The human rights activists and the intelligentsia in the West are not galled by the overrunning of the earth by AI-powered creatures. They are worried by the future non-military and civilian use of artificial intelligence. They have started foreseeing artificial 'living beings' thus made overtaking man in every sector --- from scholarship and the areas of all kinds of innovation to socio-economic achievements. As these scholars draw the picture of an AI-dominant world, the mediocre segments of society are destined to be shoved tothe margins in every sector. The poorer countries like Bangladesh are feared to emerge as the worst sufferers in a world, where AI rules the roost. In all kinds of global competitions, these countries will find themselves nowhere near the developed nations.

However, despite the dreaded excesses of artificial intelligence, it has in its store many benefits for mankind. They will help man achieve missions generally presumed to be unattainable. Unlike the picture of the all-purpose and formidably powerful robots etched in the mind of the common people, it cannot function independently. Scientists believe this unique faculty can be implanted in the AI 'creatures'. And with time wearing on to see an unbelievably developed stage of robotics,the AI might bring forth stunning surprises --- both positive and negative. Apart from the helpful use of robots in industrial ventures, space missions --- especially planetary ventures, to domestic engagement and, lately, those in medical services, the appliances finally remain just 'artificially intelligent'. Amazingly advanced types of tele-operated robots are said to be in the offing. On the other hand, scientists attach more importance to AI outlets than robots. Maybe it's because they consider the AI-borne equipment a multipurpose branch of the computer science. Researchers remain engaged in building smart appliances capable of performing tasks that typically require human intelligence. The saner segments observe, the two mediums need to be combined to the enormous benefits of mankind.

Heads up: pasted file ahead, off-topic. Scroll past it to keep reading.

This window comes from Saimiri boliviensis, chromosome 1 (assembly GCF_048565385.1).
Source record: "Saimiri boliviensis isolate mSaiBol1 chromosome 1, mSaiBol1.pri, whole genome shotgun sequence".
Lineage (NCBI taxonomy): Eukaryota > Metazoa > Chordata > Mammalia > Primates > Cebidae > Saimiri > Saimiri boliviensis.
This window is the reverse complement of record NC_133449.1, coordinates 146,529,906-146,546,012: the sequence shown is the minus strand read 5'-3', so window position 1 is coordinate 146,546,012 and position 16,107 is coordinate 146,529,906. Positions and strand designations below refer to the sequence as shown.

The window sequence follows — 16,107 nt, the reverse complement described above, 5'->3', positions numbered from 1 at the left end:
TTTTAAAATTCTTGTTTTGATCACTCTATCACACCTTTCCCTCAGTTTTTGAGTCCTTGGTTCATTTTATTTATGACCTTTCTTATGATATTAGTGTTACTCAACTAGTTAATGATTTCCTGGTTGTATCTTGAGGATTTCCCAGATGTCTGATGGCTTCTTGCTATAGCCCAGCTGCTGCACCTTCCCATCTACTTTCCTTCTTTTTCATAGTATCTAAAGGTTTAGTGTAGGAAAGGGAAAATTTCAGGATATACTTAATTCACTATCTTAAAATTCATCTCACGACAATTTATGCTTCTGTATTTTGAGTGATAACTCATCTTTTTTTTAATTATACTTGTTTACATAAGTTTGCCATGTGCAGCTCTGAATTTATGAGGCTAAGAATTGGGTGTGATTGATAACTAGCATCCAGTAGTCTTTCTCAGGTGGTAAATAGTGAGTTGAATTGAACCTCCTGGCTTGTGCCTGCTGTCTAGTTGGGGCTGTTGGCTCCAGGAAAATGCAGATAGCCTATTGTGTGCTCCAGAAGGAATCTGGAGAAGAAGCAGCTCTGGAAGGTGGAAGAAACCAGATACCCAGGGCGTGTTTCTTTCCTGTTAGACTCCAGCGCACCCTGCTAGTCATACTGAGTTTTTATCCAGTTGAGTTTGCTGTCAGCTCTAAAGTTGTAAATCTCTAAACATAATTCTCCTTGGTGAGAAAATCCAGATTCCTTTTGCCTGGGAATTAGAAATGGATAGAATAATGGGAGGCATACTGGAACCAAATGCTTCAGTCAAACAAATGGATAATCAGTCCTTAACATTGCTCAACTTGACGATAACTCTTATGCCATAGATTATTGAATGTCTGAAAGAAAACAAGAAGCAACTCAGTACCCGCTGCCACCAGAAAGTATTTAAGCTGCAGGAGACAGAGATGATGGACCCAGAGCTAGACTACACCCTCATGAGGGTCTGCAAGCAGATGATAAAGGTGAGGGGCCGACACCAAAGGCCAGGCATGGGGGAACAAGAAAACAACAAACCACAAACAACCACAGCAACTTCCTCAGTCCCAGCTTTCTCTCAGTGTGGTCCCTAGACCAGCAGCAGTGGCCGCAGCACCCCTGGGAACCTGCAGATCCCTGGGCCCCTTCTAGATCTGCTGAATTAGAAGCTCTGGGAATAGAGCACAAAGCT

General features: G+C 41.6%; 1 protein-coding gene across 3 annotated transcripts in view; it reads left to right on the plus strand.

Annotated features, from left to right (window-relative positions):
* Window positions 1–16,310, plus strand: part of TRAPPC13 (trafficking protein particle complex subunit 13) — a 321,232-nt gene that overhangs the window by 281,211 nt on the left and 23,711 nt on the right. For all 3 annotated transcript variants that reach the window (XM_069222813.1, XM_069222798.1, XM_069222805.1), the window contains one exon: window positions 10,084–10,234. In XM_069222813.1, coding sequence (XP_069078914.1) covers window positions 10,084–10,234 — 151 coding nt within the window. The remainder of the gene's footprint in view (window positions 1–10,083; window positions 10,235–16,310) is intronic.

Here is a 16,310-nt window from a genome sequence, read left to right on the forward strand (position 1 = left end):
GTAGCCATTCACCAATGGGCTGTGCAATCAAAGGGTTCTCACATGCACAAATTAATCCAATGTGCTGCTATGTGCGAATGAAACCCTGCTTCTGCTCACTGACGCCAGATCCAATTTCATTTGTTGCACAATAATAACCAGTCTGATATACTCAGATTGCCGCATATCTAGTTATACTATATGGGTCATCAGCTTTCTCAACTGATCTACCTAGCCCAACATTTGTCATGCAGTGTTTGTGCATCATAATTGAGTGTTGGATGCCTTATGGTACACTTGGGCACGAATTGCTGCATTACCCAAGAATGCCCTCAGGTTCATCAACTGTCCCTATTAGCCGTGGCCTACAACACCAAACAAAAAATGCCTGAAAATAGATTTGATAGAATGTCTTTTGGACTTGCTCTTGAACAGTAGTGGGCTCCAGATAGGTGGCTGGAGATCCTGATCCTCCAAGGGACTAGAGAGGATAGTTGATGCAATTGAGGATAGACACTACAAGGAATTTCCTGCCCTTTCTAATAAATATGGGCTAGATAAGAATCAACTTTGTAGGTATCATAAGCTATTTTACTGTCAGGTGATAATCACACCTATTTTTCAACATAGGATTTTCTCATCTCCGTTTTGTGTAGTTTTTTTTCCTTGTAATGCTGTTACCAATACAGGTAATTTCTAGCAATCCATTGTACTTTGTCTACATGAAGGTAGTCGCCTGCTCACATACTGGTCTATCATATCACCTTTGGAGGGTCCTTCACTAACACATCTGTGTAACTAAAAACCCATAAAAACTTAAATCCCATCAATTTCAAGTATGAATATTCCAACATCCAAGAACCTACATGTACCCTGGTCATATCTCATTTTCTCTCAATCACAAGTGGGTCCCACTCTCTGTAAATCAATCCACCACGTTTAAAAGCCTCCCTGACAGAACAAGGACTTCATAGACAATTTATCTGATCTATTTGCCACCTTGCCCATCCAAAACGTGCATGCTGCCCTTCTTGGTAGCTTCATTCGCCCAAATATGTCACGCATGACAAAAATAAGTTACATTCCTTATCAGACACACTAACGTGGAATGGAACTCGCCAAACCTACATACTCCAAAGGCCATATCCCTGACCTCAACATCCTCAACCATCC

Youths in Bangladesh have long been coming up with innovative ideas about robotics. They are largely amateur. But their enthusiasm speaks of a bright future for the country.The fact also applies to the still-elusive AI discipline.